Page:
Finding yourself stranded on a ride with a flat tire is frustrating and inconvenient. If you have a pump, a spare tube, and the tire itself is undamaged, you can get moving again soon. But do you know how to pump up bike tires without a pump? Read on to learn how!
How Does a Flat Tire Happen?
There are many reasons you could end up with a flat tire. You most likely to need to know how to pump up your bike’s tires without a pump if your flat occurs mid-ride. We’re all aware of the potential dangers of riding on the road, and some may choose to hug the curb to avoid the traffic. Unfortunately, the area of the road right next to the curb is where harmful debris, like shards of glass, ends up.
How to Pump Up Bike Tires Without Pump – 3 Ways
Watching out for hazards in the road will help you get home with two inflated tires. But, what happens if you don’t? And then you realize you don’t have a pump handy? If you find yourself without a pump, we have some ideas for you.
Even if you like to ride with minimal gear, a CO2 cartridge and inflator should be on your kit list. It’s compact, lightweight, and requires minimal effort to get you back on the road.
Depending on the inflator you have, either screw the inflator to the valve or screw the canister to the inflator. Some will release the gas as soon as it screws in, and others rely on pressure from the valve.
The other thing to remember when you choose this method is that carbon dioxide dissipates quickly, so replace it with regular air when you have the opportunity.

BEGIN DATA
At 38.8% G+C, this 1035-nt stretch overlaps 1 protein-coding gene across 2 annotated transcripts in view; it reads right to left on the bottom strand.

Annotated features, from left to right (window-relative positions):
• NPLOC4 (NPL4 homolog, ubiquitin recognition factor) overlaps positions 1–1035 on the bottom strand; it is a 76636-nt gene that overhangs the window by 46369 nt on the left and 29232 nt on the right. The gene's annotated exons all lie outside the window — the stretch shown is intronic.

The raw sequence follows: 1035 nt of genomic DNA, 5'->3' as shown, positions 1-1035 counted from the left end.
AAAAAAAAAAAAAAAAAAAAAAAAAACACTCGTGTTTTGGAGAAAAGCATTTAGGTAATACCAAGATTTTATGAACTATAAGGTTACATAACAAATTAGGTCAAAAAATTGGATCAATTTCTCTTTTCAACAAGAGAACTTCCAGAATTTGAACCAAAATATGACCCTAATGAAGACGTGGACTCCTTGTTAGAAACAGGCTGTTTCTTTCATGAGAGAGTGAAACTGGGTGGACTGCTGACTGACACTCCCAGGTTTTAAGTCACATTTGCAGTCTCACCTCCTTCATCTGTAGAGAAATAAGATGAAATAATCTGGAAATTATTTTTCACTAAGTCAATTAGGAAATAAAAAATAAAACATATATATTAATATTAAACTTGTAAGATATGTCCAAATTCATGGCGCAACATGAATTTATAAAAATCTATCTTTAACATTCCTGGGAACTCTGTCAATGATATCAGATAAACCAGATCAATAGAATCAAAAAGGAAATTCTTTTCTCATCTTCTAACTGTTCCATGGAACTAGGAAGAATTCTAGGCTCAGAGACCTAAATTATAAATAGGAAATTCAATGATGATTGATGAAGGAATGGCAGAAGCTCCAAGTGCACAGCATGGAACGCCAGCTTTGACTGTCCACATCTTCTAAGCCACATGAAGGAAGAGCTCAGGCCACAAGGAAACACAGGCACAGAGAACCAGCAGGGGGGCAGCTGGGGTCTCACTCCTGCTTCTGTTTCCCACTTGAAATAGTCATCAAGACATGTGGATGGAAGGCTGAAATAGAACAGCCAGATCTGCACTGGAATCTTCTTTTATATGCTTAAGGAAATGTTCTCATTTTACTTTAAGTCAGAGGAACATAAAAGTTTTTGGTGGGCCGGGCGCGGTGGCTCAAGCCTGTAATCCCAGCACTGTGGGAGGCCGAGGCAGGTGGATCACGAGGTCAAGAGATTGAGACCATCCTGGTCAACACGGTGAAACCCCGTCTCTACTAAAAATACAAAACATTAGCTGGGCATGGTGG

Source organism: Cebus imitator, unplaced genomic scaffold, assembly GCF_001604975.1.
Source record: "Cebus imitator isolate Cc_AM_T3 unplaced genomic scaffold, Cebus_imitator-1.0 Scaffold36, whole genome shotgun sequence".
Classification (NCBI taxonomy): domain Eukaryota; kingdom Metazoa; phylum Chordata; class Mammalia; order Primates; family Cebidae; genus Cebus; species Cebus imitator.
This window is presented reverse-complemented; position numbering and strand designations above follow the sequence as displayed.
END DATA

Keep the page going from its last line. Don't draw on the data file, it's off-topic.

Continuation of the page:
Gas Station Air Compressor
If you’re in town when you suffer a flat, you might find a solution at a nearby gas station. You’re probably familiar with using these compressors to fill your car’s tires with air, but did you know you can use them for your bike tires, as well? These are extremely powerful, so only add air in short bursts.
You may struggle with the nozzle and your valve not being compatible. Shrader valves are the same type of valve as a car tire. If you have a Schrader valve, just fit the air hose to the tire and add air.
If your tubes have a Presta valve (the long, skinny type with a lock-nut at the end), you will need an adaptor. These nifty gadgets are small and inexpensive. It’s unlikely the gas station sells them, so it’s a worthwhile item to keep in your saddlebag. All you need to do with the adapter is loosen the nut on the valve, attach the adapter, and add air.
Remember, an under-inflated tire will help you limp home; a burst tire will not. Be very careful not to overfill your tires.
Last Resort — By Mouth
There’s a good chance that if you need to know how to pump up bike tires without a pump you don’t have a valve adapter or CO2 inflator. Perhaps you’re even reading this on your cellphone on the side of the road. This really isn’t an efficient method, human lungs just don’t have the capacity to meet the psi requirements of a tire.
This trick is most common with fat bike tires. Most riders can get their tire to 1.5 psi, which is snow pressure on a fat bike. But, for reference, I run my road bike tires at 80 psi. If you want to give it a shot, be sure to clean off the valve as best you can. There’s no telling what grime it’s picked up on your travels.
This will only work with a Presta valve. If you have a Schrader valve, you will need a pump as the valve responds to pressure.
Do Not Try This Method of How to Pump Up Bike Tires Without a Pump
Maybe you’ve heard of some questionable ways to pump up your bike tires if you don’t have a pump handy. We do not recommend the following method.
Starter Fluid and a Lighter
If you’ve searched this topic online, you may well have come across videos showing this method. While it’s entertaining to watch, we don’t recommend you try it! It involves using a little starter fluid around the rim (or hair spray. Probably any pressurized canister will work.) Briefly bring a lighter to the rim and the chemical reaction will seat your tire and add a little air.
Of course, this air will also promptly dissipate, so you’ve really done nothing to fix your problem and it’s potentially dangerous. This method is definitely good for a laugh, but not a great (or safe) way to add air to your deflated tires.